Overall, the Republicans landed enough victories to retake control of the House of Representatives from the Democrats, but not enough to take control of the Senate. It remains to be seen what a GOP-controlled House will mean for pro-LGBT measures, like passage of the Employment Non-Discrimination Act, lifting the Defense of Marriage Act, or repealing of Don't Ask, Don't Tell (which could still pass in the lame duck session) but a Republican-controlled chamber has never passed a major piece of pro-LGBT legislation, and all three expected incoming leaders have terrible records on issues of gay and transgender rights.
HRC said last night:
“Social justice movements always experience steps forward and steps back and this election turned out to be a mix of both,” said HRC President Joe Solmonese. “Even though we will face greater challenges in moving federal legislation forward, nothing will stop us from using every tool to advance LGBT equality at every level. Attempts to hold back the tide of the equality movement will surely put anti-LGBT leaders on the wrong side of history.”The loss of the House to anti-equality leaders is a serious blow to the LGBT community. The presumptive leadership team of Reps. Boehner, Cantor and Pence all score zeros on the HRC scorecard and many soon-to-be committee chairs have long anti-LGBT records. The past four years of Democratic leadership stopped anti-equality lawmakers from being able to move the most damaging legislation and amendments forward, however, the 110th and 111th Congresses did not hold pro-equality majorities on every issue. The 112th Congress will prove even more challenging in rounding up the votes needed to advance pro-LGBT legislation. A particular disappointment is the loss of “Don’t Ask, Don’t Tell” repeal champion Patrick Murphy in the U.S. House.
However, there were also a number of significant victories for LGBT candidates and allies. New York Senator Kirsten Gillibrand defeated her opponent, and cited her support for LGBT rights in her victory speech. California's Barbara Boxer defeated opponent Carly Fiorina to retain her seat, while all three openly-gay members of Congress (Barney Frank, Tammy Baldwin, and Jared Polis) won re-election. They'll soon be joined by a fourth openly-gay lawmaker - David Cicilline of Rhode Island. Cicilline defeated three others to win the seat vacated by the recently-retired Patrick Kennedy. (watch his victory speech here.)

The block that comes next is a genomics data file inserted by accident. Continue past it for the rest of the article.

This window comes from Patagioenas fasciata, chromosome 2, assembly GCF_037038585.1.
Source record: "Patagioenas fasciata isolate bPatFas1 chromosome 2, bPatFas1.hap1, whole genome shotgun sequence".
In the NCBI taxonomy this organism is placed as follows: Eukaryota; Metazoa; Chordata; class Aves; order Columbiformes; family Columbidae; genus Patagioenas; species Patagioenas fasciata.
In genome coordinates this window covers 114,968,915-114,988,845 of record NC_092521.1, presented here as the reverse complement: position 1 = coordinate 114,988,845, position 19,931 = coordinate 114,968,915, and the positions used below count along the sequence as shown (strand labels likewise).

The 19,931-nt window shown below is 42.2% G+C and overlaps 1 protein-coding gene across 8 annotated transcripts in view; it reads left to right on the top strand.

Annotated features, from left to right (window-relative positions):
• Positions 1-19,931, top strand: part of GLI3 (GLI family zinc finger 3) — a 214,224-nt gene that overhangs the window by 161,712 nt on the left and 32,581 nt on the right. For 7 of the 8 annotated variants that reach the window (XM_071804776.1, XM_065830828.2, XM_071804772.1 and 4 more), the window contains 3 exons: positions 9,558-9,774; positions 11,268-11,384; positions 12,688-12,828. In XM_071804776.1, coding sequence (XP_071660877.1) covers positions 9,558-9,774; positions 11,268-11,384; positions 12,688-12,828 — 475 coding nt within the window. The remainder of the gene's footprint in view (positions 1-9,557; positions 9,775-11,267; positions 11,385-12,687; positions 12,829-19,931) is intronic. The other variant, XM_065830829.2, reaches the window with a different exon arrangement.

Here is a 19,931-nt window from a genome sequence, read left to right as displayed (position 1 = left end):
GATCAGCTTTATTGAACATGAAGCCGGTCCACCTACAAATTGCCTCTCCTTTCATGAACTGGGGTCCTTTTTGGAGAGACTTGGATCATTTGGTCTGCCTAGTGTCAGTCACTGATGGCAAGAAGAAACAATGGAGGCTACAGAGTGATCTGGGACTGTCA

Rhode Island was also home to another pro-gay victory, as pro-marriage Independent (and former Republican Senator) Lincoln Chafee was elected to replace vehemently anti-gay Don Carcieri as the state's Governor. That coincided with a win for pro-marriage incumbent Governor Martin O'Malley in Maryland, where the state's already significant number of LGBT state lawmakers was increased even more, to seven. According to the Victory Fund, Maryland's LGBT caucus is poised to help pass marriage equality legislation, which the reelected Gov. Martin O’Malley has vowed to sign. Pro-marriage Democrat Andrew Cuomo also defeated anti-gay Carl Paladino to become the next Governor of New York. (Paladino apparently held up a baseball bat in his consession speech, threatening Cuomo.)